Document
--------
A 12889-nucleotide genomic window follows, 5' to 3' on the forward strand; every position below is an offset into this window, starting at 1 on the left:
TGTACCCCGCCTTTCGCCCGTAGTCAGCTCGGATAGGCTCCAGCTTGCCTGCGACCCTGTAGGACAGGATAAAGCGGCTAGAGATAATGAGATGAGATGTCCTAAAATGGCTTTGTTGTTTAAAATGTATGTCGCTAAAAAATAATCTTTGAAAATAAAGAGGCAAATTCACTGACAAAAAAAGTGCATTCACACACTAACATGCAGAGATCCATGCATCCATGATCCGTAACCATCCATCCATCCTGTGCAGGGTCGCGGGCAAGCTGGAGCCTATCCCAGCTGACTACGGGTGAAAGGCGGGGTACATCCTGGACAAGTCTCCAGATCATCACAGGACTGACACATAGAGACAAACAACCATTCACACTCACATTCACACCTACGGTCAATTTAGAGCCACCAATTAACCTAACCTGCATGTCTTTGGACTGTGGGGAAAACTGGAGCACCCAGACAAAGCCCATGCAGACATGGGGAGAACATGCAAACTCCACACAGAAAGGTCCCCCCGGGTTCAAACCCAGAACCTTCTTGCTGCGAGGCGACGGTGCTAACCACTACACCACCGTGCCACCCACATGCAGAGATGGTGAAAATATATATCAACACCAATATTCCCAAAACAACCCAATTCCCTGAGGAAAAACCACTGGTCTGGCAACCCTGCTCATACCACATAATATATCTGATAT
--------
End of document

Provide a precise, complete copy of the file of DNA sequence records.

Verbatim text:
A 12889-nucleotide genomic window follows, 5' to 3' on the forward strand; every position below is an offset into this window, starting at 1 on the left:
TGTACCCCGCCTTTCGCCCGTAGTCAGCTCGGATAGGCTCCAGCTTGCCTGCGACCCTGTAGGACAGGATAAAGCGGCTAGAGATAATGAGATGAGATGTCCTAAAATGGCTTTGTTGTTTAAAATGTATGTCGCTAAAAAATAATCTTTGAAAATAAAGAGGCAAATTCACTGACAAAAAAAGTGCATTCACACACTAACATGCAGAGATCCATGCATCCATGATCCGTAACCATCCATCCATCCTGTGCAGGGTCGCGGGCAAGCTGGAGCCTATCCCAGCTGACTACGGGTGAAAGGCGGGGTACATCCTGGACAAGTCTCCAGATCATCACAGGACTGACACATAGAGACAAACAACCATTCACACTCACATTCACACCTACGGTCAATTTAGAGCCACCAATTAACCTAACCTGCATGTCTTTGGACTGTGGGGAAAACTGGAGCACCCAGACAAAGCCCATGCAGACATGGGGAGAACATGCAAACTCCACACAGAAAGGTCCCCCCGGGTTCAAACCCAGAACCTTCTTGCTGCGAGGCGACGGTGCTAACCACTACACCACCGTGCCACCCACATGCAGAGATGGTGAAAATATATATCAACACCAATATTCCCAAAACAACCCAATTCCCTGAGGAAAAACCACTGGTCTGGCAACCCTGCTCATACCACATAATATATCTGATAT